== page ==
3 ways to protect your horse's legs

Jumping, schooling and playing with his mates in the field can all put pressure on your horse’s legs.

Here, Laura Quiney, a vet and junior clinician at the Centre for Equine Studies at the Animal Health Trust, reveals six ways to keep your horse’s legs in peak condition  

 

1. Getting to know your horse’s legs is very important, so get familiar by feeling them every day.

Checking them once a day, as well as after strenuous exercise, will help you to quickly identify any areas of heat, swelling or pain.

The quicker you identify and respond to injury or heat, the bigger the difference it can make to your horse’s recovery.

2. Try to vary your horse’s exercise programme as much as possible.

Training in several disciplines will improve his core strength and limb stability, it will also stop him getting bored.

Remember to listen to your horse and don’t over-train him. Over-doing it in one discipline or repetitive training in one session can risk injury.

3. Poor quality surfaces (or surfaces that are different to what your horse usually works on) put pressure on your horse’s legs and over-training can risk injury, which means training him on different surfaces, rather than just one (even if it’s a good quality surface) is important.

For example, a horse that’s only ever trained in an arena may be at increased risk of injury if he competes on grass because he won’t be used to it.

Groom your horse in 4 steps

Spring clean your horse with a simple four-step grooming routine.

Using a rubber curry comb give your horse a massage

Using a rubber curry comb give your horse a massage

1 Give a mini massage

Start with your rubber curry comb and use circular motions on your horse’s coat. This effectively gives your horse a mini massage, helping to tone up his muscles and increase blood flow – and he’ll love it! As you use the rubber curry comb to massage all over his body, you’ll start to remove the dead and loose hair, which is the first step towards a nice shine.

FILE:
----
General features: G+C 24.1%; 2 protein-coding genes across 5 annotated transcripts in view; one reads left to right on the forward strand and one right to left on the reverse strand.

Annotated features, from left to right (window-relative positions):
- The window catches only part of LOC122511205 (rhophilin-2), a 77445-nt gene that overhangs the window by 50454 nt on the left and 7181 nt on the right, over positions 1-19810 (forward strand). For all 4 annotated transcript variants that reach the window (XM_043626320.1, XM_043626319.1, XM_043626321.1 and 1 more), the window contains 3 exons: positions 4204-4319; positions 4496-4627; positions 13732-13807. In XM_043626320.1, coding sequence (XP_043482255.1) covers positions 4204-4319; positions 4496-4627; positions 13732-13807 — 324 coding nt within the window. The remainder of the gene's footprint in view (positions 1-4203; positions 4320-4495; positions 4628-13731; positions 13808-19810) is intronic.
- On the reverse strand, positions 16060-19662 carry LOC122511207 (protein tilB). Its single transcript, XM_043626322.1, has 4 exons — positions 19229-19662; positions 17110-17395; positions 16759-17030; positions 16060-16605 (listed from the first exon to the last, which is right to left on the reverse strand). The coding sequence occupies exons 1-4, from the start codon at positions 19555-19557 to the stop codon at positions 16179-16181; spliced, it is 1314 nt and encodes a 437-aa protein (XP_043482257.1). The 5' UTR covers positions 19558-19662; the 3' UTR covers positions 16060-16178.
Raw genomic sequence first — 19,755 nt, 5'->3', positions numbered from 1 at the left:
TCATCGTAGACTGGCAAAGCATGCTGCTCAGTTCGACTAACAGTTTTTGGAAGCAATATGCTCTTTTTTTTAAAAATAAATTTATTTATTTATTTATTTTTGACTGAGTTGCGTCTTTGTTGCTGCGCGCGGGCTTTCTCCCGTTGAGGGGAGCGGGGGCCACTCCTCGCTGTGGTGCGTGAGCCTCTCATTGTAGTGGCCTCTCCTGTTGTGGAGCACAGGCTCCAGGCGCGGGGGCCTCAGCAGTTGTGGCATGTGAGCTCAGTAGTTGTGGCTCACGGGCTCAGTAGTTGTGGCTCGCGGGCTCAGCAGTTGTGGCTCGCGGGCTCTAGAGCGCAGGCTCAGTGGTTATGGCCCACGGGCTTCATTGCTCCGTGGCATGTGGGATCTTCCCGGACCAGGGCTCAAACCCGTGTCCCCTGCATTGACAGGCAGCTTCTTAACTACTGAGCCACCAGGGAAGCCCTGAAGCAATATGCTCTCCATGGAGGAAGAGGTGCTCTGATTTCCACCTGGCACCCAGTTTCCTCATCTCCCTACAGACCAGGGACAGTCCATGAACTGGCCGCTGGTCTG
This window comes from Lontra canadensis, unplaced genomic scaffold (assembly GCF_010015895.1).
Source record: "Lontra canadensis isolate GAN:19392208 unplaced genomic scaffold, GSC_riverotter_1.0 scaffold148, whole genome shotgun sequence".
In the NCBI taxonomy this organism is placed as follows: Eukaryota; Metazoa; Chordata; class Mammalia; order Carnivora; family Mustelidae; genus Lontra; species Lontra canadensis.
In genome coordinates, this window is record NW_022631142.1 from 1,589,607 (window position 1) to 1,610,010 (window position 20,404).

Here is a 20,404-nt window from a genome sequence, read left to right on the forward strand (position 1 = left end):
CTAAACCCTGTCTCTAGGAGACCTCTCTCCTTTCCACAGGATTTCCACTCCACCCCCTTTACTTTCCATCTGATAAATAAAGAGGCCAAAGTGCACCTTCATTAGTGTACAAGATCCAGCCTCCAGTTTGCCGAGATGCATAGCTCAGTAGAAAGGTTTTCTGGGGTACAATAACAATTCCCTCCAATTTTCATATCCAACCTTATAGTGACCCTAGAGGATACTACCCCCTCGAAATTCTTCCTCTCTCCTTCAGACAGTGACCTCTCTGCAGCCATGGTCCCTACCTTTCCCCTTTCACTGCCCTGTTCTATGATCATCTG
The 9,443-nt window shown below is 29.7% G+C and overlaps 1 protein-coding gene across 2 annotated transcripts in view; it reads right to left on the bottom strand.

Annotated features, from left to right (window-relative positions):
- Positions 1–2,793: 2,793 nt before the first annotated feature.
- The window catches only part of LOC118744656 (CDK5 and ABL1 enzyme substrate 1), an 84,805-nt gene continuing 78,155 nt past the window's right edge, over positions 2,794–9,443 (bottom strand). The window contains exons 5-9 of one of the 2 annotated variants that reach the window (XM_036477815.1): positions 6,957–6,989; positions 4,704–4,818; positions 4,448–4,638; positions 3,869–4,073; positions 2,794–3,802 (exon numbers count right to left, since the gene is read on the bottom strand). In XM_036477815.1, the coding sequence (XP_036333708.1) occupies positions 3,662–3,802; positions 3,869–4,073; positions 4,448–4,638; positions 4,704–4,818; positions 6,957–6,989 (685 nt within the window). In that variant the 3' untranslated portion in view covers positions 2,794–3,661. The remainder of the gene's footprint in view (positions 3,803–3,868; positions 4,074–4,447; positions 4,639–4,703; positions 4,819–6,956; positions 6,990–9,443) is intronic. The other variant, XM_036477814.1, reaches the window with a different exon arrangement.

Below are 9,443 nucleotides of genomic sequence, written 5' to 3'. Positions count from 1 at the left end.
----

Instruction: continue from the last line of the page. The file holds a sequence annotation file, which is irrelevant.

2 Get to work on grease

hot clothing can help to remove dirt and grime

hot clothing can help to remove dirt and grime

After the mini massage, grab your ‘flicky’ brush. These are slightly softer than the average dandy brush and are great for getting the grease out of your horse’s coat. Brush in the direction of the hair growth, all over his body, and flick your wrist out at the end of each stroke to flick dirt away from his coat.

3 Brush away dirt and hair

Next, using a body brush, gently brush your horse’s coat in the direction of growth over his entire body. Always be careful not to brush too hard around any sensitive areas, such as his eyes. A body brush is great for removing all the dirt and loose hair from the top of your horse’s coat, and creates the perfect starting point for hot clothing.

4 Try hot clothing

Hot clothing helps to lift any of the dirt or grime that brushing alone has missed. For this use an old towel soaked in water that’s as hot as you can touch with your own hand. For added shine when the coat dries, try adding a dash of baby oil to your bucket of hot water. Rub the towel all over your horse’s body to lift any lingering grease or dirt and leave the coat spotless.


PLUS! Get hooves sparkling

Before you ride, scrub your horse’s hooves clean with an old fashioned dandy brush and use a clear varnish that hardens to keep them shiny. Try Absorbine SuperShine Hoof Polish & Sealer. As the varnish hardens it will stop dirt or arena surface sticking to the hooves – practical and pretty before you ride, scrub your horse’s hooves clean with an old fashioned dandy brush and use a clear varnish that hardens to keep.